2020 is not over yet, but it has been a year like no other. The pandemic generated massive economic losses – not to mention the lives lost around the globe. A true tragedy.
In the eyes of many, the trading year will end in November, so with just days left, the focus shifts to two things for investors. One is to preserve what has been made so far. Typically, December is a month when the trading activity declines significantly.
Not that traders are not active anymore, but no one takes chances as, say, in May. The reason for that is that often the market spends a lot of time in consolidations, and no one wants to be trapped in a position during the holiday season.
Another thing that happens this time of the year is the preparation for the upcoming one. What trends lie ahead? Did something change in the year that passed that has ripple effects into next year?
2021 Trends to Consider
We must start with inflation as it has been on everyone’s mind this year. Both central banks and governments engaged in easing policies – monetary and fiscal. However, the effects of such policies take time to be reflected in the real economy, several months, or even more. As such, one of the major themes to keep an eye on next year is inflation and inflation expectations.
While money printing suggests inflation is on the horizon, it may not be the case in the next twelve months or so. The longer the pandemic lasts, the longer the inflation remains at lower levels. Therefore, the chances are that next year, disinflation or even accentuated deflation are the norms.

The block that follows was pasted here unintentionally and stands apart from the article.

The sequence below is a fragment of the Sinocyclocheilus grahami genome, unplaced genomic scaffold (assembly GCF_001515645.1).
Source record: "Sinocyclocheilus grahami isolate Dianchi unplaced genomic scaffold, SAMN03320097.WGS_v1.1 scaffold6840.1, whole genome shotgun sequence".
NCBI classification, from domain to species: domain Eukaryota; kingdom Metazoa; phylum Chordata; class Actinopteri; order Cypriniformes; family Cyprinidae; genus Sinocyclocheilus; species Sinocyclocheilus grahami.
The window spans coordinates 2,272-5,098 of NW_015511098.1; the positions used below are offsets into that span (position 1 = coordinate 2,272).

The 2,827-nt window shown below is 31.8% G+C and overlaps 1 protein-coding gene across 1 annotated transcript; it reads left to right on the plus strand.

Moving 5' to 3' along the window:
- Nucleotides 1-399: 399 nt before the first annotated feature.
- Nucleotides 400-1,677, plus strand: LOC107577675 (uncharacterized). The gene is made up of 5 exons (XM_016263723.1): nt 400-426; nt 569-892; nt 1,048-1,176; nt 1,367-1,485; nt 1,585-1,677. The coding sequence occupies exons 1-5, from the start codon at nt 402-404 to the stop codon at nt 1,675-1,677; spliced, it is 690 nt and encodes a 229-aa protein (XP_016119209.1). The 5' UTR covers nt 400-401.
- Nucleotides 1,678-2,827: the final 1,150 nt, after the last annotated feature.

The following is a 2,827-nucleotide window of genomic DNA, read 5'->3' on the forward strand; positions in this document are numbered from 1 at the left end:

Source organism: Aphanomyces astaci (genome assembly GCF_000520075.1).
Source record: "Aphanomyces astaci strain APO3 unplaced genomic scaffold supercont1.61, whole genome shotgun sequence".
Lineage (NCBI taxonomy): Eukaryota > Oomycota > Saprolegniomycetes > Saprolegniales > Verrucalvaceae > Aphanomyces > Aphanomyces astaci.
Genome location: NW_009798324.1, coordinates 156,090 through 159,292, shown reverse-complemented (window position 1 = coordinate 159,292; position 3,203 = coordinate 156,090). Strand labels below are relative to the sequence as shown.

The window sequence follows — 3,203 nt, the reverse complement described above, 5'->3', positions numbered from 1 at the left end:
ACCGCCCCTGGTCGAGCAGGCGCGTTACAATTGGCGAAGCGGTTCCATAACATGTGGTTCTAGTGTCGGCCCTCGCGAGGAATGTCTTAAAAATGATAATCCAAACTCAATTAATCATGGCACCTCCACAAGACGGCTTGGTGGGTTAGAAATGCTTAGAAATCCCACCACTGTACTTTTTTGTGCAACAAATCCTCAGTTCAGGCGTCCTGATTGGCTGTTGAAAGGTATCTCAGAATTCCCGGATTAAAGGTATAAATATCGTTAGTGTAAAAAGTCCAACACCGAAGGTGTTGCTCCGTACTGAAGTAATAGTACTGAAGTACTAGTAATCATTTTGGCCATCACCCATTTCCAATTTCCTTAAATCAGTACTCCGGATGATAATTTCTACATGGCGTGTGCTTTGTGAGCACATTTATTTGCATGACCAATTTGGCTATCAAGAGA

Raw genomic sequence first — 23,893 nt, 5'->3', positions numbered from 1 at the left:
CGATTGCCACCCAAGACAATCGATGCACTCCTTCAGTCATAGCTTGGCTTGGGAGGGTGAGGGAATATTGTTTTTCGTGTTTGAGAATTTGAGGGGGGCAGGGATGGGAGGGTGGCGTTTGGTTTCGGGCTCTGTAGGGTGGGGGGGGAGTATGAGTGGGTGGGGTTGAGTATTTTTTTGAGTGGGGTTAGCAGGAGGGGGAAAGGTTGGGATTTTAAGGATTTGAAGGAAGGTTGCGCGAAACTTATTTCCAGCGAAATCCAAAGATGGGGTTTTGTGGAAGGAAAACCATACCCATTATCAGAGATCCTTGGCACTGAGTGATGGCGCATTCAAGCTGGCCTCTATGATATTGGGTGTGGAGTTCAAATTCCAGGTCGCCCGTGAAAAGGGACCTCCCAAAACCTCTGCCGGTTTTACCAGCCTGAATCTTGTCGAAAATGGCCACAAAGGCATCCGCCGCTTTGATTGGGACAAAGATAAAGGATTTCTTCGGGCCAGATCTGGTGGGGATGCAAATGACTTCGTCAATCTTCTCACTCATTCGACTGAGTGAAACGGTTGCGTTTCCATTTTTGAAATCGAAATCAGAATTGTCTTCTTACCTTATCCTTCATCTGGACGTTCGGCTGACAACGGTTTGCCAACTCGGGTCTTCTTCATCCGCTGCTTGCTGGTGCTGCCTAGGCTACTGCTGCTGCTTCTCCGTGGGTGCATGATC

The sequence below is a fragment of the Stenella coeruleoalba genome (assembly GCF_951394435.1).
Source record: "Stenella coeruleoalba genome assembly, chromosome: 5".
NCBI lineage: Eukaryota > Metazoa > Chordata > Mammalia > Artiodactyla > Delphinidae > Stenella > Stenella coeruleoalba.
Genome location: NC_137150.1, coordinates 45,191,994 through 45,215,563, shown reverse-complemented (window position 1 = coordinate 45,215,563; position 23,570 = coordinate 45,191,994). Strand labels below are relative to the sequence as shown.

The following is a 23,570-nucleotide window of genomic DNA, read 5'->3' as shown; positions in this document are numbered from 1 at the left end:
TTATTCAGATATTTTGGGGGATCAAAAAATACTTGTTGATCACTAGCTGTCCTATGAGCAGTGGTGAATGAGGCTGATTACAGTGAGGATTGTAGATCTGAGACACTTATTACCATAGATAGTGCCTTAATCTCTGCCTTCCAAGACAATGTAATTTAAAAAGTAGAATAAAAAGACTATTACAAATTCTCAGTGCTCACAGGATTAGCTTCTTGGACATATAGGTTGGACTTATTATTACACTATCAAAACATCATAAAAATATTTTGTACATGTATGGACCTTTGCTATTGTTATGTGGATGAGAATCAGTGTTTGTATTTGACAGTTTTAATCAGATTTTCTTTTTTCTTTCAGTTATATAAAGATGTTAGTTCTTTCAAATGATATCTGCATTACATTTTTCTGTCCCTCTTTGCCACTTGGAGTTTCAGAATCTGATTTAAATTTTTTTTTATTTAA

Remote work is here to stay. Even with the end of the pandemic in sight, employees and employers both saw the benefits of remote work – employers save on office rent, employees on time, and costs related to commuting.
As a result, education will likely be on the rise too. More precisely, self-education or lifelong education. The pandemic brought to light qualities in an employee that were underappreciated before. Think of empathy, an adaptable workforce, the ability to motivate others and perform in a virtual environment.
Regionalization will likely prevail. While globalization will not disappear, it will shrink some more. As a result, going “local” instead of “global” changes everything both for large and small businesses.
The state role grows within a country, while one nation’s international influence declines. Also, regional trade agreements will dominate international ones. The recent birth of RCEP in Asia (Regional Comprehensive Economic Partnership) is the last sign of regional isolationism.
All in all, the way out of the pandemic does not mean a return to normal. The new normal may look safe in terms of safety to travel and meet other people. However, the new economic normal will not resemble pre-crisis conditions anytime soon.